Office of IDEAS
Productivity Tools - Fall 2022
The Office of IDEAS team facilitated 2 sessions of a Cross-Campus Collaboration virtual workshop entitled Productivity Tools in September and October 2022. The workshop provided demonstrations of a variety of tools and techniques to manage personal and collaborative productivity. Participants were invited to share their biggest productivity blockers and the applications and strategies they are using to manage their inboxes, tasks, and large projects.
The workshop also introduced the concept of organizational "sludge" and provided a sample matrix to measure sludge in one's own department, adapted from a research paper from the University of Toronto.
The two sessions drew over 100 participants combined, with representation from 18 of the 23 CSU campuses and the CSU Chancellor's Office.
A productive day is marking several items off my "to-do" list and feeling a sense of accomplishment when I leave.
Productive day is managing needs of the day, while also being able to work ahead in preparation for upcoming projects.
For me a productive day is engaging in meaningful work with priority.
A productive day is one in which I am able to make forward progress on big picture tasks, and don't get caught up in a million interruptions and little tasks.
Complete everything on my to-do list plus time to do one thing that helps me "sharpen the tool"
I'm in Distribution & Property Control Services. A productive day for us is to have the dock cleared (mail included), literally & figuratively.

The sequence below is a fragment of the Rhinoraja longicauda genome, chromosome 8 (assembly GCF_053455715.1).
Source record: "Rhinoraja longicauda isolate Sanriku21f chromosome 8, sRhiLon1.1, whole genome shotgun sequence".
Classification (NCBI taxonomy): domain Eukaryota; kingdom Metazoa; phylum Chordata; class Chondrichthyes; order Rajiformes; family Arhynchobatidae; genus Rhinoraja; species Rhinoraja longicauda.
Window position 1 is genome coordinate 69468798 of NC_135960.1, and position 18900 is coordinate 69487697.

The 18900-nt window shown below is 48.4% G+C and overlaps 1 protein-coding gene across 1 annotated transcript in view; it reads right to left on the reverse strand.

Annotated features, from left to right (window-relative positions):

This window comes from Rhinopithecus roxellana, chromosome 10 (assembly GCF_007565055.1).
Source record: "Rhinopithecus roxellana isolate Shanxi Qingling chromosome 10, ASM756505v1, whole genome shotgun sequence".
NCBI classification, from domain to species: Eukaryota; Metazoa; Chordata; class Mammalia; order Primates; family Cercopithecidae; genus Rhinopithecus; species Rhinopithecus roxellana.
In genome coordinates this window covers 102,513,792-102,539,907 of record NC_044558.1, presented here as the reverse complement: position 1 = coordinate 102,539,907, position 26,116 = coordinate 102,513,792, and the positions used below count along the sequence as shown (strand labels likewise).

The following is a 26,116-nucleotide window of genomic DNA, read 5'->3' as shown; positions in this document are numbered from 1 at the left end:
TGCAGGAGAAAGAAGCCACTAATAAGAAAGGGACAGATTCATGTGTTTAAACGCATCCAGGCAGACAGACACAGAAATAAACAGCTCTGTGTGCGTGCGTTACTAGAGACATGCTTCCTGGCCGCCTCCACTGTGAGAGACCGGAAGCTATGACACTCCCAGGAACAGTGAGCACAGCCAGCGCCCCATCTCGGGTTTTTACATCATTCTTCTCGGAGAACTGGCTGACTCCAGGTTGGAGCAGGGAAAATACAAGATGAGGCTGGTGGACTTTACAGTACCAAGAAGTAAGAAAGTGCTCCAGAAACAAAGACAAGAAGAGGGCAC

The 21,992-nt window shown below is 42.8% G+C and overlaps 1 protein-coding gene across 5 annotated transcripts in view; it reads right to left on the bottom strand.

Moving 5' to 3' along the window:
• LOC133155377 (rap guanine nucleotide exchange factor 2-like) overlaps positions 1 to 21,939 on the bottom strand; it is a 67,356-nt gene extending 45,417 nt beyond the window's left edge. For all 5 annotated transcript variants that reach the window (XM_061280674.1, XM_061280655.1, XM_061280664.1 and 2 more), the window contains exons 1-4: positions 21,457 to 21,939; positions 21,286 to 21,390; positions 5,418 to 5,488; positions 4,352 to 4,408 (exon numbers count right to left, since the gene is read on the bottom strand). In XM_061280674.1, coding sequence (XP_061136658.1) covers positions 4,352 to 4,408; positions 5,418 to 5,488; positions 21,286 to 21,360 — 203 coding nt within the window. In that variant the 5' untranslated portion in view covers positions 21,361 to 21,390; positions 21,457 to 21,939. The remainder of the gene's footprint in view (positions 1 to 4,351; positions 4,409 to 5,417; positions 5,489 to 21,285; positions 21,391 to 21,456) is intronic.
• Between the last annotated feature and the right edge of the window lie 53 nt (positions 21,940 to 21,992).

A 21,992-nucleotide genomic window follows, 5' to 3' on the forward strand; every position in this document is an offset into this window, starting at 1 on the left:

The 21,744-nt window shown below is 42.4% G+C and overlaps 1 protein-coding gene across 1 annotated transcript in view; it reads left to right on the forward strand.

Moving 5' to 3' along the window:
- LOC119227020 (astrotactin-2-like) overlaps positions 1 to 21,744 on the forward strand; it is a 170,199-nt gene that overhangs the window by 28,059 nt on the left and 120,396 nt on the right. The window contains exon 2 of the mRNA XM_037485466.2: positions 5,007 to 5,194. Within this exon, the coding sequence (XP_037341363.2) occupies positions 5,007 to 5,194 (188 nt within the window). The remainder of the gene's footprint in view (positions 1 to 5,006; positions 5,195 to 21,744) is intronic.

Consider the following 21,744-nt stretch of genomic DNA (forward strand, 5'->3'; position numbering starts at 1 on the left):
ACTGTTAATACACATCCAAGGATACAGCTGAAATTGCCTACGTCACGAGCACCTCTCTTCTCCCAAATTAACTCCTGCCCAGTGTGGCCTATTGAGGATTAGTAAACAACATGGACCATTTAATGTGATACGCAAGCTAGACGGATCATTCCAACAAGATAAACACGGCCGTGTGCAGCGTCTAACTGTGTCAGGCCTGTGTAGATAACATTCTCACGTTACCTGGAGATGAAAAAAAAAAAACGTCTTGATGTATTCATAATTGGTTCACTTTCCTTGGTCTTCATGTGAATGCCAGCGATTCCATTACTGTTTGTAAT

79% of participants reported spending 2+ hours per day sifting through email and managing their inbox.
"My productivity blocker [is] getting distracted by emails and the items that come up doing the day and pull me from my to do list."
Hurry Up and Wait
76% of participants reported "waiting on responses" from colleagues as one of their biggest "time-wasters".
Waiting on responses requires you to remain engaged with a task, even when you're not actively engaging with the work of it yourself!
Productivity Solutions & Systems
Below are some tools and apps shared during these sessions to help you be more productive. We'd love to hear from you if you find something here and it increases your productivity and work flow.
What is Sludge?
Much sludge involves waiting time (in person, on the phone, even online). Much of it involves reporting burdens (as when people are required to fill out weekly reports, explaining what they have been doing with their lives). Much of it consists of dreary or duplicative application requirements, including time spent online, which might be required if people are seeking to obtain money, medical care, a job, a visa, a permit, or some kind of life-saving help (Sunstein, 2021, pp. 4–5).
Below are two brief articles that define and explain common areas of sludge in higher education and provide solutions to clear it out.
- Could Reducing ‘Sludge’ Increase Faculty Morale? (Inside Higher Ed)
- Reimagining the Committee Structure (Continuous Learning Institute)
Participants in the sesions shared their own experiences with sludge.
"We use Adobe Sign for some processes, but some areas of campus do not let you add them into the flow/process, they want you to use Adobe Sign, and then e-mail them completed documents separately, instead of incorporating them into the Adobe Sign work flow."
"There's a lot of inertia, people want to keep doing what they've been doing even if it's not working for the team as it currently exists."
I think it is necessary to have a foundation before you can expect teams to be efficient.
Finding anything on our website without using Google externally is sludge
Files not named with any useful convention so it's difficult to search Drive for anything
Two take-away resources provided to participants were a research paper, "Seeing Sludge" from the University of Toronto Rotman School of Business that provides a detailed analysis of organizational sludge, as well as a template for performing a "sludge audit" for your own organizational unit.